So far, however, E3 cooperation has remained limited to diplomacy, and no operational action has been taken through that framework. When it comes to sanctions, military or civilian missions, trade or other sectoral agreements with third countries, financial assistance, state building, and training programs, the EU’s instruments have lost none of their relevance and value. But these instruments can be deployed effectively only if there is a functioning link between the conception and conduct of diplomacy, on the one hand, and its operational support and implementation, on the other. The former cannot be outsourced to a small group, leaving the rest of the EU to supply the toolbox for the latter.
There are therefore limits to the potential of E3 cooperation. If it alienates other EU member states, it will eventually blunt the instruments on which the big member states also rely. If France and Germany wish to lead EU foreign policy, they will have to do so from the inside, because they need the support of all the other twenty-five members. The idea that London could shape EU foreign policy through its informal cooperation with Berlin and Paris will probably not work out. And this leads to questions of what a productive partnership between the EU and its neighbor across the English Channel would look like and how it could be brought into being.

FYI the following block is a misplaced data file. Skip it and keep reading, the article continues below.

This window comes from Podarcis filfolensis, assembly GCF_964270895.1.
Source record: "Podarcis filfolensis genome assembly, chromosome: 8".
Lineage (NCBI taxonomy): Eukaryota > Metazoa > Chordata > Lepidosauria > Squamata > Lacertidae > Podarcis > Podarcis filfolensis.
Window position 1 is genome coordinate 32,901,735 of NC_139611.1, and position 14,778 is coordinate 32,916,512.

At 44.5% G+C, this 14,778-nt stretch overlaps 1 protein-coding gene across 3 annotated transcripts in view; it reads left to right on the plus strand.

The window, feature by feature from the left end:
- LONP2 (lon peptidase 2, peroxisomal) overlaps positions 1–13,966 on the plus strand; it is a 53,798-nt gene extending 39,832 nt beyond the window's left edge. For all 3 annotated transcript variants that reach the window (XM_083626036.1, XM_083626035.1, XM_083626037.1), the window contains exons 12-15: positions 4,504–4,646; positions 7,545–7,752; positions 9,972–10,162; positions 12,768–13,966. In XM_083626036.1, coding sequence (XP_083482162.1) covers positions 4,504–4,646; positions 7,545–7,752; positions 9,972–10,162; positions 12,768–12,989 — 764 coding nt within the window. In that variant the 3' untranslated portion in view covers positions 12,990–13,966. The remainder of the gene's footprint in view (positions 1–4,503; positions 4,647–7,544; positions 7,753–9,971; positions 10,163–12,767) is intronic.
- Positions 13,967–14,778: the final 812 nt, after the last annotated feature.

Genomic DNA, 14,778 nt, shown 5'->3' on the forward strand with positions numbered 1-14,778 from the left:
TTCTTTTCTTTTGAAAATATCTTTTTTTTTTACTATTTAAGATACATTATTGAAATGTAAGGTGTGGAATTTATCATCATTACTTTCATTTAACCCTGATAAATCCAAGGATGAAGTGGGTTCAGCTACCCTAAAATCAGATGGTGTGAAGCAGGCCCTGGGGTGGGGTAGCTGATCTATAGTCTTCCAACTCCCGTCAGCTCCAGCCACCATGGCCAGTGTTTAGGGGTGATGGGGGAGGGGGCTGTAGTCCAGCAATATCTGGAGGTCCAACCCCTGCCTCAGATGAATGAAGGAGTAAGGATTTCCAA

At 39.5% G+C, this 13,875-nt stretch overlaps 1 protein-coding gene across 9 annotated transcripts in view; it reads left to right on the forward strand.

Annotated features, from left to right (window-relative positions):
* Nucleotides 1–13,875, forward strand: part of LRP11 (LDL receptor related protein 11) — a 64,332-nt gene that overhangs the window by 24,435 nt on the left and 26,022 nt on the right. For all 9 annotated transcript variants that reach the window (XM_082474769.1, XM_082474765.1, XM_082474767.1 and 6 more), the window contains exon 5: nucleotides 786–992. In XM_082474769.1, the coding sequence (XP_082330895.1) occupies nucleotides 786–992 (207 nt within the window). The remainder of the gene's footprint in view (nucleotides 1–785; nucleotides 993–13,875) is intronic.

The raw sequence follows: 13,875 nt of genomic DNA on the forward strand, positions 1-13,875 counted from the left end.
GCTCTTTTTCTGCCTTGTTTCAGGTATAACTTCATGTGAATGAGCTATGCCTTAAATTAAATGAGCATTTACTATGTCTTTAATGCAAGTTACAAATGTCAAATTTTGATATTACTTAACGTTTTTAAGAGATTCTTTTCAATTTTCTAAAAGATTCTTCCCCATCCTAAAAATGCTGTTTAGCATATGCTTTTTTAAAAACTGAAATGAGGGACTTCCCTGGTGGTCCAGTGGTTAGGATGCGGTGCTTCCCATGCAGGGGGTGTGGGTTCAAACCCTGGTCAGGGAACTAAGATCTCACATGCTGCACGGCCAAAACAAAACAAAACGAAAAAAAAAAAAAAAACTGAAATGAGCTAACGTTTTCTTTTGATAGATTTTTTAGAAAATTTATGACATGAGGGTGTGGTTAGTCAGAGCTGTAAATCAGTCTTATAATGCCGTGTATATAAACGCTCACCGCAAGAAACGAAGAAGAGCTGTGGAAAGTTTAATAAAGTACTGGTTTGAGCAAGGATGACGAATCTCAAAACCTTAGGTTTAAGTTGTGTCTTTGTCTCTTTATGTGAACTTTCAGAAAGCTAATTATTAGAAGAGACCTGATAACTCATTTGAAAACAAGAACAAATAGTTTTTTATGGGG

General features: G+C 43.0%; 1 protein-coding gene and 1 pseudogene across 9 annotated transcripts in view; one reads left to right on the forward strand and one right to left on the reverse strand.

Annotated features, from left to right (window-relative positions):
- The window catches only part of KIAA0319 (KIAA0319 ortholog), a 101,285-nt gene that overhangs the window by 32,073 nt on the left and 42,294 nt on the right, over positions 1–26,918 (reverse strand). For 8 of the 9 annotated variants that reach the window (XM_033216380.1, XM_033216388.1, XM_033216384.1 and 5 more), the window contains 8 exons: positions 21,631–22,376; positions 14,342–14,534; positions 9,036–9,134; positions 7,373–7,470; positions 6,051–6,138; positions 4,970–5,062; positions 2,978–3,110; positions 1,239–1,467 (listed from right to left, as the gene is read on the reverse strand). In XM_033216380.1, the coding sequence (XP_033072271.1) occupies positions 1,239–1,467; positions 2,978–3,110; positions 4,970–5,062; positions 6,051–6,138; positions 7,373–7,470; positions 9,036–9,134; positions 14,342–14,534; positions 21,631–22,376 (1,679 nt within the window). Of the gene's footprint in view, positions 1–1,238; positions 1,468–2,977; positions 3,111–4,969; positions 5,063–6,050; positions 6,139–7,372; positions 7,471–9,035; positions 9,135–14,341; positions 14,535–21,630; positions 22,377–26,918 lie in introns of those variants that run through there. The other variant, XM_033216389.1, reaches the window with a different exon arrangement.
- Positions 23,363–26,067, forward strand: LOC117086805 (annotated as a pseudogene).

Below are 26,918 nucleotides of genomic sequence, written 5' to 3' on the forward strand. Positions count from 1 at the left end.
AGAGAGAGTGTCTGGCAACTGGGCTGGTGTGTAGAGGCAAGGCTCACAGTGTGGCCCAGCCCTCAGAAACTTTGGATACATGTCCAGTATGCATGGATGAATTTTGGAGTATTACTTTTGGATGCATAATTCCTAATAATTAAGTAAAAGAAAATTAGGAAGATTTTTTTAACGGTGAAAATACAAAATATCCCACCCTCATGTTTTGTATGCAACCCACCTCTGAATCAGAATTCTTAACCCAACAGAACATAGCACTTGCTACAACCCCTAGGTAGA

PARTNERS OR RIVALS?
Four main factors will determine the character of EU-UK relations in the short and medium term. The first is quite negative: the emotional and political fallout from a difficult divorce. The second is positive: a revived transatlantic relationship that could push the UK to reengage with the EU. The third concerns external challenges, and the fourth relates to the respective internal policy trends in the UK and the EU. Both of the last two could have the effect of pulling the two sides closer together but could also push them further apart.